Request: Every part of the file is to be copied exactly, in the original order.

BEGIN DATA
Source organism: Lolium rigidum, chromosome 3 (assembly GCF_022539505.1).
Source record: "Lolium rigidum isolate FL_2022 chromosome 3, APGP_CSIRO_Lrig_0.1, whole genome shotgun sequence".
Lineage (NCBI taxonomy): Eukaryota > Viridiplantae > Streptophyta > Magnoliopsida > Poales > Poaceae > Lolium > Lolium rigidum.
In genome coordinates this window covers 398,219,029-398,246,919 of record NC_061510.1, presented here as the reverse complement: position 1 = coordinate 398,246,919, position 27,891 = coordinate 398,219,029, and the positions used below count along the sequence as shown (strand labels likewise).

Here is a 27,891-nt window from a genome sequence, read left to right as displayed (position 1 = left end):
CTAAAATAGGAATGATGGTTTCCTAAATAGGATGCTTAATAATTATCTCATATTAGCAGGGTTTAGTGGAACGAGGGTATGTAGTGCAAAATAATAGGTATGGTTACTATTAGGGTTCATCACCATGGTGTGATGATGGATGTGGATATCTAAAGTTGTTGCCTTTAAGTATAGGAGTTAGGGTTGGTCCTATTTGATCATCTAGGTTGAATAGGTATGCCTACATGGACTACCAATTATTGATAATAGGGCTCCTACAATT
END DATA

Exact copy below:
Source organism: Lolium rigidum, chromosome 3 (assembly GCF_022539505.1).
Source record: "Lolium rigidum isolate FL_2022 chromosome 3, APGP_CSIRO_Lrig_0.1, whole genome shotgun sequence".
Lineage (NCBI taxonomy): Eukaryota > Viridiplantae > Streptophyta > Magnoliopsida > Poales > Poaceae > Lolium > Lolium rigidum.
In genome coordinates this window covers 398,219,029-398,246,919 of record NC_061510.1, presented here as the reverse complement: position 1 = coordinate 398,246,919, position 27,891 = coordinate 398,219,029, and the positions used below count along the sequence as shown (strand labels likewise).

Here is a 27,891-nt window from a genome sequence, read left to right as displayed (position 1 = left end):
CTAAAATAGGAATGATGGTTTCCTAAATAGGATGCTTAATAATTATCTCATATTAGCAGGGTTTAGTGGAACGAGGGTATGTAGTGCAAAATAATAGGTATGGTTACTATTAGGGTTCATCACCATGGTGTGATGATGGATGTGGATATCTAAAGTTGTTGCCTTTAAGTATAGGAGTTAGGGTTGGTCCTATTTGATCATCTAGGTTGAATAGGTATGCCTACATGGACTACCAATTATTGATAATAGGGCTCCTACAATT